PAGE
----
Whenever we talk about modern-day New Zealand stars names like Kane Williamson, Ross Taylor and Martin Guptill come to mind, but those who follow New Zealand cricket know that New Zealand missed out one of their brightest talent and a potential star. Sports Courant analyst Abhishek Srivastava analyses Jesse Ryder’s story, how he made it to National team and then how did he lose his way

Over the past month whenever New Zealand seemed to have lost the way in international cricket matches due to their dependency on players like Martin Guptill, Ross Taylor, Kane Williamson, fans and experts have always wished for one name that could have given much-needed strength to the batting line up “Jesse Ryder”.

The super talented southpaw from the central district has shown immense talent and potential in his short and troubled career. A look at how the once promised career lost his way and went into the oblivion. Ryder’s story is one which shows the talent itself is not enough to get success at international level; you need strong temperament and discipline.

Anyone who knows Ryder would have sympathy with the kind of childhood he spent; he had troubled early years with almost no one to take care of him. The marriage of his parents was troublesome with daily fights, and ultimately it ended up being split. Ryder moved from one city to another and finally settled with his Dad Peter in Napier. He, however, couldn’t get the love of his father and neither the guidance and direction in early years.

In his own words “I didn’t really have the best upbringing in Napier because my old man was always going out and coming late’’. He barely was able to spend time with him and then one day he was jolted down when his father left him suddenly to his friend’s home with a promise to return in a week’s time, but he never returned.

It was hard for Ryder; he was only 14, barely a kid, fighting with the world which made him a rebel, always eager to barge the boundaries. It was here he got misdirected in the absence of parental guidance. However it was not his fault he did what a 14-year-old could do, and still, he remained strong. He started drinking heavily, partying and clubbing with no limitations, it was here he started playing more and more cricket.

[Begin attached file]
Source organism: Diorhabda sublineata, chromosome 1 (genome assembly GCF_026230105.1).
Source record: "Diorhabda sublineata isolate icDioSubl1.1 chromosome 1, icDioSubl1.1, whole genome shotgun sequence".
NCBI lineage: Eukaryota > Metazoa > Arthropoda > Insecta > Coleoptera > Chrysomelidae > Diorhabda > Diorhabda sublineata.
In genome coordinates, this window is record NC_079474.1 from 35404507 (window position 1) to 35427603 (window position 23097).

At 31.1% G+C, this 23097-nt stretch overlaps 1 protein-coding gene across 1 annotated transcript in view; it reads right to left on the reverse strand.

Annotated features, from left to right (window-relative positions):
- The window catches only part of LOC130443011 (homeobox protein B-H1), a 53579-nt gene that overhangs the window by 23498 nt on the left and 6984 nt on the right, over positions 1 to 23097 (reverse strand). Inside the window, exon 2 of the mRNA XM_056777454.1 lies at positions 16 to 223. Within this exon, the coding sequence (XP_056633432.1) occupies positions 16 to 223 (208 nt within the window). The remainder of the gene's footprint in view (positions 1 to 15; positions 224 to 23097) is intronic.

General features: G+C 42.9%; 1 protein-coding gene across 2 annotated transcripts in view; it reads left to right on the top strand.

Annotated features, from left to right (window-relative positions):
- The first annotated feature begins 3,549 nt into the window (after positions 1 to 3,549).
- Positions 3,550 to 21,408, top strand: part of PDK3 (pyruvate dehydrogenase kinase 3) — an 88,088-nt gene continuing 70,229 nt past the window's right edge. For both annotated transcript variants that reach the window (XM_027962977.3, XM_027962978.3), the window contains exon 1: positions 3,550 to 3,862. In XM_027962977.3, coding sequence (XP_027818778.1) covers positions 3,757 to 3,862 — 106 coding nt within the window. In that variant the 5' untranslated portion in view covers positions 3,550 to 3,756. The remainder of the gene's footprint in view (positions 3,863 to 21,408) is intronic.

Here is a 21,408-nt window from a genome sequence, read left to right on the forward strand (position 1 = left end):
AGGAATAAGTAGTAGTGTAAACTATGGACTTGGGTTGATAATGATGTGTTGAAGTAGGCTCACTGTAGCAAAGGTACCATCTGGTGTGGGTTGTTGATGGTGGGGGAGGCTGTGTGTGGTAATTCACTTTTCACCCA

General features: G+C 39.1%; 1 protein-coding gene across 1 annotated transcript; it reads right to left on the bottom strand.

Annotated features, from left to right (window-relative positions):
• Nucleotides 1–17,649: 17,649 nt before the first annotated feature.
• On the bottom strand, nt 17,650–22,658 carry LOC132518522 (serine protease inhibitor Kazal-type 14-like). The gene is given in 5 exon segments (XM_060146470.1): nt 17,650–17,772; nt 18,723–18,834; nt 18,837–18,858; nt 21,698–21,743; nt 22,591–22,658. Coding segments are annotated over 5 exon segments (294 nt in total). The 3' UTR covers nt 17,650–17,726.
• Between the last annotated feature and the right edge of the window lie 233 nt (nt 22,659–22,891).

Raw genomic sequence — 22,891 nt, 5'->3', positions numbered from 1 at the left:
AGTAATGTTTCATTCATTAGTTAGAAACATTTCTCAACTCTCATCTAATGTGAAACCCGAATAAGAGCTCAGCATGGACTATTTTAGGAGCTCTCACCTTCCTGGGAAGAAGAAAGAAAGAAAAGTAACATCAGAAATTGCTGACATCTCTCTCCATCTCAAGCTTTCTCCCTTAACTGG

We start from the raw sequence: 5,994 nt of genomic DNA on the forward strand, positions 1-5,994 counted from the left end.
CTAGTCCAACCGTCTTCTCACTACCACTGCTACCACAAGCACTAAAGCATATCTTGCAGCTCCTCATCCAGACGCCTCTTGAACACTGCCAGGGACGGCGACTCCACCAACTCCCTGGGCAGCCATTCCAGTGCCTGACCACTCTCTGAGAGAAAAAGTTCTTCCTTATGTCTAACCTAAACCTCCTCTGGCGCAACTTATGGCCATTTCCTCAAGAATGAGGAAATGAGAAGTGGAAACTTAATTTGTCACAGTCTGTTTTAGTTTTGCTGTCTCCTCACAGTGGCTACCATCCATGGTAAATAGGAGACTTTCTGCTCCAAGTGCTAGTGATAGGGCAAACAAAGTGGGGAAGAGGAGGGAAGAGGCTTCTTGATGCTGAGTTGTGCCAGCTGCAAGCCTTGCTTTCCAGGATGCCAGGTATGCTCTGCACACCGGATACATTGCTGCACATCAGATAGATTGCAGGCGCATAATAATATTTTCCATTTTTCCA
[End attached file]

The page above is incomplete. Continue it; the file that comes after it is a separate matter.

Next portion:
“I started playing a lot of indoor cricket… and we were making a lot of road trips,” Ryder said. “I was always drinking with the boys in the team, and that’s about the point in my life where it all started I guess.”It was also the point where the rare cricketing ability that would take him to the very top of the game began to blossom.

He notched a century in the 4th format Napier Boys, top scored with 272 for the college and was propelled into the Central District’s team. Only 18 he played his first, first-class game. In 2008 at 23 he was selected for the home series against England.

A talent on Fore: In spite of his troublesome and indisciplined behaviour Ryder has shown in his short career of what he is capable of. Playing in only his second one-day international, Ryder made an unbeaten 79 against England, a high-quality knock. In his second test, he made 91 on a spinning track in Bangladesh. Against India in 2008-09 in home series, he was at his best.

Ryder made a brilliant 105 at Christchurch and followed with scores of 46 and 63 in limited overs. In test matches, he made excellent 102 at Hamilton, when other of his teammates were falling like nine pins. In the Second Test at Napier, he made his first double century and his highest score till date a massive 201. Ryder’s 103 against India at Ahmadabad in 2010-11 was enough to prove that he could succeed anywhere. His 107 against Pakistan in 2010-11 was again a top-notch inning.

Controversies:  There is a long list of disputes which are attached to Ryder’s career. In 2008 just after NZ won the series against England while celebrating wildly, he cut his hand trying to break into a toilet in a Christchurch bar. The injury was so severe that it required surgery.

Jan 2009: A drinking session during the series against West Indies, made him miss the training session.

April 2010: He was fined a sum by New Zealand cricket board for his ‘intoxicated and rowdy’ behaviour at a hotel during an indoor cricket tournament earlier that year.

March 2013: The most significant incident occurred in March 2013. On 28th March outside Christchurch bar, he was severely assaulted by four men that left him in the coma for three days with a collapsed lung. His life hanged in balance, everyone at that moment prayed for Ryder.

Jan 2014:  After surviving from near death everyone though Ryder would be a changed man and with some blistering batting against West Indies in January 2014, it was finally thought by fans that they would see him for longer time , however sadly it was cut down when Ryder was found out in 3 late-night drinking incident before test match against India .

After that, the patience of selectors has run out with Ryder, and they dropped him. He played his last test at 27 and final ODI at 29 in Nov 2011 and January 2014 respectively. Now at 33 he is still active and playing very well in the domestic circuit, but the question is again whether he will make another come back ?will selectors show faith in him once again? Or will he never play for Black Caps again?

The big question is whether the lost boy of New Zealand cricket who learned everything in life by himself,  won the test cap and played for the country and won best cricketer award for 2009 will be able to justify his talent or will get unfulfilled. Let’s be soft on him, let’s not judge him for the boy has very hard life and have learned by himself by falling time and again. Let’s give him one chance for New Zealand cricket also needs him.

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